New Immigration Rules introduce substantially higher salary thresholds to reduce net migration

15 mins

Posted on 19 Mar 2024

New Immigration Rules introduce substantially higher salary thresholds to reduce net migration

The long-anticipated Statement of Changes HC 590 to the Immigration Rules was finally published on 14 March 2024. In line with the Home Secretary’s 5-point plan to reduce net migration to the UK, the new Rules will substantially increase the minimum salary thresholds and ‘going rates’ for the Skilled Worker route from 4 April 2024, and increase the Family Route minimum income thresholds from 11 April 2024. These are the most significant changes to be introduced to the Worker route since the Brexit changes of 1 December 2020. Further details on these changes, as well as what employers need to do now, are outlined below.

Skilled Worker route

New salary thresholds and ‘going rates’: Effective 4 April 2024

  • For all Certificates of Sponsorship (COS), aka work permits, assigned on or after 4 April 2024, the Skilled Worker salary threshold will increase to £38,700 per year (a huge increase from £26,200 per year currently) OR the ‘going rate’ for the role (i.e. market rate), whichever is higher.
  • ‘Going rates’ are determined by the Occupation Code sponsorship type for each role. The new ‘going rates’ are calculated with reference to the current “median” salary levels (i.e. at the 50th percentile), using Office for National Statistics (ONS) 2020 data. This will have a significant impact on many sponsored roles. Currently, the going rates are based on ONS data from 2010 and calculated at the 25th percentile. This means that roles will have to meet a ‘going rate’ which is much higher than the new £38,700 per annum threshold. To take just one example, Occupation Code 2423 for Management Consultants and Business Analysts will now be referred to as Occupation Code 2431, and its median going rate based on 2020 ONS data is £48,000 per year based on a 37.5 hour week. This is an increase from the current going rate of £32,000 per annum, based on the 25th percentile of 2010 ONS data, and is much higher than the new general threshold of £38,700 per year.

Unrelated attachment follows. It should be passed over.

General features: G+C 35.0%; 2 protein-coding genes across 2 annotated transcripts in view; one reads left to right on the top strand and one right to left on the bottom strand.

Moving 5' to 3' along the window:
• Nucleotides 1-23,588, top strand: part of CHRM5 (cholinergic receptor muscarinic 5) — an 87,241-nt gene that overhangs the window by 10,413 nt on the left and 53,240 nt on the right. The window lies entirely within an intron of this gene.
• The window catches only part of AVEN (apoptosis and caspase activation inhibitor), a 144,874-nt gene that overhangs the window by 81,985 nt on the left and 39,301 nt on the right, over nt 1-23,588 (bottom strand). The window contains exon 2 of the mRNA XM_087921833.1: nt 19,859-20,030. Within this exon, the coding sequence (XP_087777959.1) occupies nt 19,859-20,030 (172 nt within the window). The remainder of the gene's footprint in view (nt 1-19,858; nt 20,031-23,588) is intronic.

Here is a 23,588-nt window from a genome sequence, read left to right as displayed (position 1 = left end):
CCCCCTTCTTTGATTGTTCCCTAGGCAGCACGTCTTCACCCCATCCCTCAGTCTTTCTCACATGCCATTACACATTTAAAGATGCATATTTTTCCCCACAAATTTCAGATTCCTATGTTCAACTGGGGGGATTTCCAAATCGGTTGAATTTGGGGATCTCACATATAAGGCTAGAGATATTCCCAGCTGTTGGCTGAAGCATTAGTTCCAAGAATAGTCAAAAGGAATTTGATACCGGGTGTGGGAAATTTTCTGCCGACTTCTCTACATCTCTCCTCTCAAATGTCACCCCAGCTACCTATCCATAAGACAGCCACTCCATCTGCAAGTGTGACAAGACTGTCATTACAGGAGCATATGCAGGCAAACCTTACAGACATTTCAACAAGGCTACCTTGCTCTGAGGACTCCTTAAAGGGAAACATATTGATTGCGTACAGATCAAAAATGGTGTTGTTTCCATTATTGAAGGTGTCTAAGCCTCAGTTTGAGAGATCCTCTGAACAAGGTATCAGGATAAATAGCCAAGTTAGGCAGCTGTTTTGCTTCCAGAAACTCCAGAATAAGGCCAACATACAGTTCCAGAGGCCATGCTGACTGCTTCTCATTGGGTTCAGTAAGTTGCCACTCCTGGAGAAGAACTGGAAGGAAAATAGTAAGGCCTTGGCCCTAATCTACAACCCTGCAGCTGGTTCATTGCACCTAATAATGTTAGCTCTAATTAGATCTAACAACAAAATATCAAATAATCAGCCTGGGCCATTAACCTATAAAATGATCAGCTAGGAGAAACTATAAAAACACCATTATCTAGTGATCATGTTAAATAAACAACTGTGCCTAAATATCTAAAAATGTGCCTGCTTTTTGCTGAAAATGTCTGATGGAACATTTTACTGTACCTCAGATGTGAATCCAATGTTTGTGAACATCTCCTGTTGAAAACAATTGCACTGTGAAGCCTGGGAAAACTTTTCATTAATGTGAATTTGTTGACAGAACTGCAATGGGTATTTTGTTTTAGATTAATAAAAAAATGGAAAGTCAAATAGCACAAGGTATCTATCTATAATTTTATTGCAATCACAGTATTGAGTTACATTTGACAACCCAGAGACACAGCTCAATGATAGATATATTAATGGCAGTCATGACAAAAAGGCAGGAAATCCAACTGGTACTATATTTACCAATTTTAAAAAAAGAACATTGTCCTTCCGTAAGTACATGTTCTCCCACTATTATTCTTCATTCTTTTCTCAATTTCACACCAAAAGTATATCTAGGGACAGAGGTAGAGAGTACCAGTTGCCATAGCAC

• Tradeable points are available for the following circumstances:
    • Option B: Applicants who hold a PhD in a subject relevant to the job can benefit from a lower salary threshold of £34,830 per year (an increase from £23,580 per year now) OR 90% of the going rate for the Occupation Code (based on 50th percentile of the 2020 codes), whichever is higher.
    • Option C: Applicants who hold a PhD in a STEM subject relevant to the job can benefit from a lower salary threshold of £30,960 per year (an increase from £20,960 now) OR 80% of the going rate for the Occupation Code (based on 50th percentile of the 2020 codes), whichever is higher.
    • Option D: Applicants with a job on the Immigration Salary List (which will replace the Shortage Occupation List) can benefit from a lower salary threshold of £30,960 per year (up from £20,960 currently) OR the going rate for the Occupation Code (based on 50th percentile of the 2020 codes), whichever is higher. Importantly, there is no going rate discount at all for roles under the Immigration Salary List, which means in practice the applicable salary will almost always be higher than the £30,960 minimum.